Richard Lee Petty (born July 2, 1937), nicknamed The King, is a former NASCAR driver who raced in the Strictly Stock/Grand National Era and the NASCAR Winston Cup Series. He is best known for winning the NASCAR Championship seven times (Dale Earnhardt is the only other driver to accomplish this feat), winning a record 200 races during his career, winning the Daytona 500 a record seven times, and winning a record 27 races (10 of them consecutively) in the 1967 season alone (a 1972 rule change eliminated races under 250 miles (400 km) in length, reducing the schedule to 30 races). Statistically, he is the most accomplished driver in the history of the sport and is one of the most respected figures in motorsports as a whole. He also collected a record number of poles (127) and over 700 Top 10 finishes in his 1,184 starts, including 513 consecutive starts from 1971—1989. Petty was the only driver to ever win in his 500th race start, until Matt Kenseth joined him in 2013. He was inducted into the inaugural class of the NASCAR Hall of Fame in 2010. Petty is a second generation driver. His father, Lee Petty, won the first Daytona 500 in 1959 and was also a three-time NASCAR champion. His son Kyle is also a well-known NASCAR driver. His grandson, Adam, was killed in a practice crash at New Hampshire International Speedway on May 12, 2000, five weeks after Lee's death. Adam's brother Austin works on day-to-day operations of the Victory Junction Gang Camp, a Hole in the Wall Gang Camp established by the Pettys after Adam's death. Petty married Lynda Owens in 1958. She died on March 25, 2014 at her home in Level Cross, North Carolina at age 72, after a long battle with cancer. They had four children—Kyle Petty, Sharon Petty-Farlow, Lisa Petty-Luck, and Rebecca Petty-Moffit. The family resides in Petty's home town of Level Cross, North Carolina and operates Richard Petty Motorsports. The Richard Petty Museum was formerly in nearby Randleman, North Carolina but moved back to its original location in March 2014. Petty was born in Level Cross, North Carolina to Elizabeth (née Toomes) and Lee Arnold Petty, also a NASCAR driver, and the older brother of Maurice Petty. He began his NASCAR career on July 18, 1958, 16 days after his 21st birthday. His first race was held at CNE Stadium in Toronto, Canada. In 1959, he was named NASCAR Rookie of the Year, after he produced 9 top 10 finishes, including six Top 5 finishes.(21) In Lakewood Georgia in 1959, Petty won his first race, but his father Lee protested, complaining of a scoring error on the officials' part. Hours later, Lee was awarded the win.(20) The 1960s In 1960, he finished 2nd in the NASCAR Grand National Points Race. 1963 was his breakout year, winning at tracks like Martinsville and Bridgehampton. In 1964, driving a potent Plymouth with a new Hemi engine, Petty led 184 of the 200 laps to capture his first Daytona 500, en route to 9 victories, earning over $114,000 and his first Grand National championship. Joining in the Chrysler boycott of NASCAR due to the organizing body's ban of the Hemi engine, Petty spent much of 1965 competing as a drag racer. Petty Enterprises installed the Hemi in the new compact Barracuda and lettered "OUTLAWED" on the door. He crashed this car at Southeastern Dragway, in Dallas, Georgia, on February 28, 1965, killing a six-year-old boy and injuring seven others. Petty, his father Lee, and Chrysler Corporation faced lawsuits totaling more than $1 million, though Petty and his team came to settlements with the lawsuits within 1 month of the suits being filed. Afterwards, a second Hemi Barracuda was built, this time with an altered wheelbase and eventually with Hilborn fuel injection. This car was lettered with a large "43 JR" on the door. The car was very successful, winning its class at the Bristol Spring Nationals and competing in many match races against well known racers such as Ronnie Sox, Don Nicholson, Phil Bonner, Huston Platt, Hubert Platt and Dave Strickler. Even after returning to NASCAR once the Hemi was reinstated, Richard continued drag racing the 43 JR until early 1966. On February 27, 1966, Richard Petty overcame a 2-lap deficit to win his second Daytona 500 when the race was stopped on lap 198 of 200 because of a thunderstorm. This made him the first driver to win the event twice. 1967 was a milestone year. In that year, Petty won 27 of the 48 races he entered, including a record 10 wins in a row (between August 12 and October 1, 1967). He won his second Grand National Championship. One of the 27 victories was the Southern 500 at Darlington, which would be his only Southern 500 victory. His dominance in this season earned him the nickname "King Richard". He had previously been known as "the Randleman Rocket". In 1969, Petty switched brands to Ford, due to his belief the Plymouth was not competitive on super-speedways; he wanted a slippery Dodge Daytona but Chrysler executives insisted he stay with Plymouth. He would win 10 races and finish second in points. Won back in 1970 by the sleek new Plymouth Superbird with shark nose and towel rack wing, Petty returned to Plymouth for the 1970 season. This is the car in which Petty is cast in the Pixar film Cars (2006), in which Richard and Lynda Petty had voice roles. The 1970s On February 14, 1971, Petty won his third Daytona 500, driving a brand-new (for 1971) Plymouth Road Runner and beating Buddy Baker, by little more than a car length en route to another historic year, making him the first driver to win the race 3 times. He won 20 more races (which would make him become the first driver to earn more than $1 million in career earnings) and claimed his 3rd Grand National Championship. At the end of the 1971 season, Chrysler told the Pettys they no longer would receive direct factory funding support; this gave the Petty team great concern. In 1972, STP began what would turn into a successful 28-year sponsorship arrangement with Petty, however it marked the end of his famous all "Petty Blue" paint job. STP previously insisted on an all STP orangish-red color for the cars, but Petty balked and after an all-night negotiation session, the familiar STP orange/"Petty blue" paint scheme was agreed to as a compromise that would find its way to all STP racing operations, most notably Gordon Johncock's win in the 1982 Indianapolis 500. Thanks to his 28 Top 10 finishes (25 Top 5 finishes and 8 victories), Petty went on to win his 4th Winston Cup Championship. 1972 was a year of change in other ways, as it was the last year where Petty would campaign a Plymouth-based race car; as in the middle of the year, he debuted to drive a newly built 1972 Dodge Charger in a few races (winning one of them), as he believed that the car would have a slight aero advantage over the Plymouth body style. In a driver's duel on February 18, 1973, Petty, in a newly built 1973 Dodge Charger (a body style he would use exclusively until the end of 1977), outlasted Baker (now with the K&K Insurance Dodge race team) to win his 4th Daytona 500 after Baker's engine gave out with 6 laps to go. A year later, Petty won the Daytona "450" (shortened 20 laps {50 mi/80 km} due to the energy crisis) for the fifth time en route to his 5th Winston Cup Championship. 1975 was another historic year for Petty, as he won the World 600 for the first time in his career, one of 13 victories en route to his 6th Winston Cup. The 13 victories is a modern (1972–present) NASCAR record for victories in a season, and was tied in 1998 by Jeff Gordon, although Gordon won 13 out of 33 races, compared to Petty's 13 out of 30 races. In 1976, Petty was involved in one of the most famous finishes in NASCAR history. Petty and David Pearson were racing on the last lap out of turn 4 in the Daytona 500. As Petty tried to pass Pearson, at the exit of turn 4, Petty's right rear bumper hit Pearson's left front bumper. Pearson and Petty both spun and hit the front stretch wall. Petty's car came to rest just yards from the finish line, but his engine stalled. Pearson's car had hit the front stretch wall and clipped another car, but his engine was running. Pearson was able to drive his car toward the finish line, while Petty's car would not restart. Pearson passed Petty on the infield grass and won the Daytona 500. Petty was given credit for second place. Oddly 1978 will stand out as the one year during his prime that Petty did not visit the winners circle. The Petty Enterprises Team could not get the new 1978 Dodge Magnum to handle properly, even though much time, effort, and faith were spent massaging the cars. Unhappy with the seven top-five and eleven top ten finishes (including two-second places), Petty decided that his longtime relationship with Chrysler could not continue and he instead began racing a secondhand 1974 Chevrolet Monte Carlo at the fall race at Michigan. Returning to the General Motors fold proved successful as Petty recorded six top ten finishes in the final ten races of the 1978 season and finished sixth in the final standings. He would go on to even better results in 1979. Petty won the Daytona 500 in an Oldsmobile Cutlass Supreme and ran most of the remaining races in a Chevrolet, winning four additional races and taking the NASCAR championship for the seventh, and last, time by 11 points which was the closest points margin in NASCAR history until 1992. The Twilight years Petty won two more Daytona 500s in 1979 and 1981. In 1979, he snapped a 45-race drought, winning his sixth Daytona 500, the first to be televised live flag-to-flag; it would become notorious for a fist fight between competitors following the controversial finish. Petty won the race as the first and second place cars of Donnie Allison and Cale Yarborough crashed on the last lap. Petty held off Darrell Waltrip and A. J. Foyt. The race is also regarded as being the genesis of the current surge in NASCAR's popularity. The East Coast was snowed in by a blizzard, giving CBS a captive audience. The win was part of Petty's seventh and last NASCAR Winston Cup Championship. He was able to hold off Waltrip to win the title in 1979. For 1981, NASCAR dictated that all teams had to show up with the new downsized cars of 110" wheel-base, that Detroit had been building since 1979. Though Petty had been successful with the Chevrolet and Oldsmobile cars he had been running, he wanted to get back to his Mopar roots. After taking a phone call from Lee Iacocca (who personally asked Petty to campaign a Dodge for 1981), the Petty team built a stunning 1981 Dodge Mirada and took it to Daytona in January 1981 for high speed tests. Petty's fans were also in a large part fans of his Dodges, so when word got out about the Mirada testing, 15,000 or so showed up on January 17, 1981 at Daytona Speedway to watch Petty put the Dodge through its paces. Sadly for the fans, the car could do no better than 186 miles per hour, about eight miles per hour slower than the GM and Ford cars. Petty gave up on returning to Dodge knowing that for the superspeedways the Mirada would not be competitive, and bought a Buick Regal for the Daytona race. In the 1981 Daytona 500, Petty used a "fuel only" for his last pit stop, with 25 laps to go, to outfox Bobby Allison and grab his seventh and final Daytona 500 win. This win marked a large change in Petty's racing team. Dale Inman, Petty's longtime crew chief, left the team after the Daytona victory (Inman would win an eighth championship as crew chief in 1984 with Terry Labonte). While the 1981 season gave Petty 3 wins, he felt the season was a failure, and the Regals being ill-handling and poor in reliability. For 1982, he made the move to the Pontiac Grand Prix, with the promise of substantial factory support from Pontiac. 1982 was a repeat of 1978, and no victories were to be had. At first, the Grand Prix behaved much like the Dodge Magnum of 1978, with handling and speed problems. Toward the end of 1982 things improved with several top-10 finishes, which opened the door to a successful 1983 season with three victories, and several top-5 and top-10 finishes. In 1983, he broke his 43-race winless streak from 1982 with a win in the 1983 Carolina 500, barely edging out a young Bill Elliott. After a controversial win at Charlotte in October 1983 (win No. 198), Petty left the race team his father founded for the 1984 season. He spent '84 and '85 driving for Mike Curb before returning to Petty Enterprises in 1986. On July 4, 1984, Petty won his 200th (and what would turn to be his final victory) race at the Firecracker 400 at Daytona International Speedway. The race was memorable: On lap 158, Doug Heveron crashed, bringing out the yellow caution flag, essentially turning lap 158 into the last lap as the two drivers battled back to the start-finish line. Petty and Cale Yarborough diced it out on that lap, with Yarborough drafting and taking an early lead before Petty managed to cross the start/finish line only a fender-length ahead. (This is no longer possible because of the 2003 rule change freezing the field immediately upon caution. Furthermore, the green-white-checkered rule was created for if the yellow flag waves with two laps remaining, but not with one lap remaining.) President Ronald Reagan was in attendance, the first sitting president to attend a NASCAR race. Reagan celebrated the milestone with Petty and his family in victory lane. In early 1988, Petty travelled to Australia to help promote a NASCAR exhibition race at the then new Calder Park Thunderdome, the first NASCAR race outside of North America. While he did not compete in the tracks inaugural race, the Goodyear NASCAR 500 (though his son Kyle did), in testing at the 1.119 mi (1.801 km) track which owner Bob Jane had modelled on the Charlotte Motor Speedway, Richard Petty set an unofficial lap record of 28.2 seconds (142.85 mp/h). This would have in fact landed him on pole position for the race as the fastest time in official qualifying was by Alabama Gang member Neil Bonnett who recorded a 28.829-second lap (139.734 mp/h) in his Pontiac Grand Prix. Petty's Last Ride On October 1, 1991, Petty announced he would retire after the 1992 season. Petty's final top ten finish came at the 1991 Budweiser at the Glen which was the same race J. D. McDuffie was killed in a fifth lap accident. Petty chose to run the entire 1992 season, not just selected events as other drivers have done before retirement. His year-long Fan Appreciation Tour took him around the country, participating in special events, awards ceremonies, and fan-related meetings. Racing Champions ran a promotional line of diecast cars for every race in Petty's Farewell Tour. In his final year behind the wheel, he had two notable races. At the 1992 Pepsi 400 on July 4, Petty qualified second. Before the start of the race, he was honored with a gift ceremony which included a visit from President George H. W. Bush. At the start, Petty led the first five laps, but dropped out on lap 84 due to fatigue. Despite the tremendously busy appearance schedule, and mediocre race results, Petty managed to qualify for all 29 races in 1992. On his final visit to each track, Petty would lead the field on the pace lap to salute the fans. Petty's final race was the season-ending Hooters 500 at Atlanta Motor Speedway. The race was notable in that it was the first career start for Jeff Gordon, and it was the 2nd closest points championship in NASCAR history, with six drivers mathematically eligible to win the championship. A record 160,000 spectators attended the race, which went down to the final lap with Bill Elliott winning the race, and Alan Kulwicki winning the championship by 10 points over Elliott after Davey Allison dropped out early after a crash. Facing the intense pressure, Petty barely managed to qualify at Atlanta, posting the 39th fastest speed out of 41 cars. He would not have been eligible for the provisional starting position, and had to qualify on speed. On the 94th lap, Petty became tangled up in an accident, and his car caught fire. Petty pulled the car off the track, and climbed out of the burning machine uninjured. His pit crew worked diligently with less than 20 laps to go to get the car running again, and with two laps to go, Petty pulled out of the pits and was credited as running at the finish in his final race. He took his final checkered flag finishing in 35th position. After the race, Petty circled the track to salute the fans one final time in his trademark STP Pontiac. The following year, he was back into a race car one more time. On August 18, 1993, NASCAR participated in a tire test at the Indianapolis Motor Speedway, in preparations for the 1994 Brickyard 400. Petty drove several laps around the track, and then donated his car to the Speedway's museum. Petty would again step into a race car in 2003 on the week of the final race under the Winston banner at Homestead-Miami Speedway and took a solo lap honoring his seven Winston Cup Championships for Winston's salute to the champions. In 2009 at the Coke Zero 400 in Daytona, for the 25th anniversary of his final, 200th victory in 1984, Petty was behind the wheel of one of his 1980s Pontiac racecars during the pace laps, leading the field for the first pace lap. The field split him and he followed behind the field for one more pace lap before he pulled it in. Petty as an owner In later years of his career, Petty developed the career of crew leader Robbie Loomis, who was at the helm of Petty Enterprises as crew chief in the 1990s, and won three races—the 1996 Checker Auto Parts 500 at Phoenix, the 1997 ACDelco 400 at North Carolina Speedway, both with Bobby Hamilton driving, and the 1999 Goody's Body Pain 500 at Martinsville Speedway, with John Andretti driving. He remained as operating owner until his son Kyle Petty took over day-to-day operations a decade later. However, in 2008, Kyle Petty was released by Petty Enterprises, and due to lack of sponsorship, Petty Enterprises was bought out by Gillett-Evernham Motorsports. The name was originally going to stay the same, but due to Evernham leaving the team, It was renamed Richard Petty Motorsports, despite George Gillett continuing to own the majority of the team. In November 2010, an investment group including Medallion Financial Corp., Douglas G. Bergeron and Petty, signed and closed sale on racing assets of Richard Petty Motorsports. Andrew M. Murstein, president of Medallion, had been seeking a sports investment since 2008 when he formed a special purpose acquisition company together with Hank Aaron, a Medallion board member, and others. Career awards He was inducted into the first class of the NASCAR Hall of Fame on May 23, 2010. In 1997, he was inducted into the International Motorsports Hall of Fame. He was named one of NASCAR's 50 Greatest Drivers in 1998. He was sole stock car representative in the first class inducted in the Motorsports Hall of Fame of America in 1989. He was awarded the Medal of Freedom by President George Bush in 1992, the first motorsports athlete ever to be honored with this award.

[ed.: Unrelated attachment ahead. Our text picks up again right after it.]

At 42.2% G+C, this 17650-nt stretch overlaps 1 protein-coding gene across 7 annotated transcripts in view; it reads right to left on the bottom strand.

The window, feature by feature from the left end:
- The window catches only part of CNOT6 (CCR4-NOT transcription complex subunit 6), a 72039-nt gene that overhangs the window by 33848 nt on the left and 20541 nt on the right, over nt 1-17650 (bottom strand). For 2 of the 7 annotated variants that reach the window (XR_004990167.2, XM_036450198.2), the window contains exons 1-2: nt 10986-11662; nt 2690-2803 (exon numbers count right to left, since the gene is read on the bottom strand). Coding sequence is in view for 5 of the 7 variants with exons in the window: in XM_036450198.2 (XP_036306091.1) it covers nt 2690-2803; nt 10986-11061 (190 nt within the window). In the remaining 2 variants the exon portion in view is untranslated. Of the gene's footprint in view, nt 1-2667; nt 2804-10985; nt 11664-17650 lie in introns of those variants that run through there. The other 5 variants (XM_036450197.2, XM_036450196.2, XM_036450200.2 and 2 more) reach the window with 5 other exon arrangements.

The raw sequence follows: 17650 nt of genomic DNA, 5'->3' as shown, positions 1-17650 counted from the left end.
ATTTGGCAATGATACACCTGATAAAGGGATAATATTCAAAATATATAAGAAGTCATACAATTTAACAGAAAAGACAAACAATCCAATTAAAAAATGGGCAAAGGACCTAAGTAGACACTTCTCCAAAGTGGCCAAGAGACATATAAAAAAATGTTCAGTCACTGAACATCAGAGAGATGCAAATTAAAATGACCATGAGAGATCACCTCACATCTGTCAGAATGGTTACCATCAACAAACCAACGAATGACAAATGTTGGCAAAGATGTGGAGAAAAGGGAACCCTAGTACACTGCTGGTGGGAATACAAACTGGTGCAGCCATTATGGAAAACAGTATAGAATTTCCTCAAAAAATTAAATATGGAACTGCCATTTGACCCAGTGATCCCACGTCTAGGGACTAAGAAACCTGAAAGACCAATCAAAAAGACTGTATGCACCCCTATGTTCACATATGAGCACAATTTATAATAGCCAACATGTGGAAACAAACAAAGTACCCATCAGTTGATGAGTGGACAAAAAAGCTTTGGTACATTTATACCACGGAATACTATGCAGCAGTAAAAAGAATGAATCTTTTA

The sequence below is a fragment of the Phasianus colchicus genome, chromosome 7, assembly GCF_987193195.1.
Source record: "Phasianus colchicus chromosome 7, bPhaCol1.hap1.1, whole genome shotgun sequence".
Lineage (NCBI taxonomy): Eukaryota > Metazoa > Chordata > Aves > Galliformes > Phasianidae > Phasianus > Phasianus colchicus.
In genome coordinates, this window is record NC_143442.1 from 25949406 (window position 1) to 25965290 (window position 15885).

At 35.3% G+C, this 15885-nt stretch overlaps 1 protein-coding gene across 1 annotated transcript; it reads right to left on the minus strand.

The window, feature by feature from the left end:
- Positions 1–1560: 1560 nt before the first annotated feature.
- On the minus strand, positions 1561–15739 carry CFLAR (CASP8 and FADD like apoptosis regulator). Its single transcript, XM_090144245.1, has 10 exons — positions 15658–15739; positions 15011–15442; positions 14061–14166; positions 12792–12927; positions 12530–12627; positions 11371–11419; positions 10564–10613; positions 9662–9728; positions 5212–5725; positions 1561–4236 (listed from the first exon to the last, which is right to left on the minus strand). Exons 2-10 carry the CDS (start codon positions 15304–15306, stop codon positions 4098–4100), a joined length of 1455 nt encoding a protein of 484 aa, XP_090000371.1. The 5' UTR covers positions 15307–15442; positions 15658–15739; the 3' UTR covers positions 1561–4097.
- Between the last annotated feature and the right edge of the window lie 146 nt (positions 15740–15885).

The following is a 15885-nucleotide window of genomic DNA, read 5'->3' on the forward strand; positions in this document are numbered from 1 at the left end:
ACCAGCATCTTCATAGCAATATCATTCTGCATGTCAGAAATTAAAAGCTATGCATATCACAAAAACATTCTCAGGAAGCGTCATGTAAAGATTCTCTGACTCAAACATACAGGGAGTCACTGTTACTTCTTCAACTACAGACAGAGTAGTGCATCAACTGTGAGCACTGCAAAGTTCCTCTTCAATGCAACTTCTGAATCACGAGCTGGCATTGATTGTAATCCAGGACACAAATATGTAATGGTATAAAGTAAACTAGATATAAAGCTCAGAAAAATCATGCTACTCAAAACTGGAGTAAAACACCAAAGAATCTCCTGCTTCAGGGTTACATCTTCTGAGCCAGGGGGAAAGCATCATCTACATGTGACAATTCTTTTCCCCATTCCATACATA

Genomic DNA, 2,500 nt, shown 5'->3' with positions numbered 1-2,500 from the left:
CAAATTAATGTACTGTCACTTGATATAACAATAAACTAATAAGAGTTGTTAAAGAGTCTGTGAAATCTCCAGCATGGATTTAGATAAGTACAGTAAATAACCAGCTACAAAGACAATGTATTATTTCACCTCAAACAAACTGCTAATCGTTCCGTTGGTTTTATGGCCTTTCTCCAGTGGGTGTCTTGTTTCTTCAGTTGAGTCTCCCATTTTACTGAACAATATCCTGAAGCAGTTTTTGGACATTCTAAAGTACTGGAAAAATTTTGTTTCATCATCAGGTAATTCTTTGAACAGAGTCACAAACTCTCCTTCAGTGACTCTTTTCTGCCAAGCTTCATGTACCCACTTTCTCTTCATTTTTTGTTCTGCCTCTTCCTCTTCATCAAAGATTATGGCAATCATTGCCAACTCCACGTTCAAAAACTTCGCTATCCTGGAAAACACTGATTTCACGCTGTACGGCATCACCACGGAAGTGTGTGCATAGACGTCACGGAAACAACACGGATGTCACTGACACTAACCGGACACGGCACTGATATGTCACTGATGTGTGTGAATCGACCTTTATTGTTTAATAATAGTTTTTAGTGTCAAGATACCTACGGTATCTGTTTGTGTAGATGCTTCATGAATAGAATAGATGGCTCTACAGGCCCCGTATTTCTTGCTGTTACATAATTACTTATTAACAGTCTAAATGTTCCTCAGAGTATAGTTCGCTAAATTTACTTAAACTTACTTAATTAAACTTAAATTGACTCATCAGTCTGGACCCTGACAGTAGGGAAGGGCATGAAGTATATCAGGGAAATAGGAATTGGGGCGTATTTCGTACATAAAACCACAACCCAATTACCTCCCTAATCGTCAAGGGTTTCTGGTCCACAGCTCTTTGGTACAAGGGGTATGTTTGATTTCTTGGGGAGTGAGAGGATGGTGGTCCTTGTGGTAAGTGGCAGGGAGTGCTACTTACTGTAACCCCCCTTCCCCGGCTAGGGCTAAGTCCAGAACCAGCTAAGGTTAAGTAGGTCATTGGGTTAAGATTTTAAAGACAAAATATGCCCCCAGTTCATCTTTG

Level Cross, North Carolina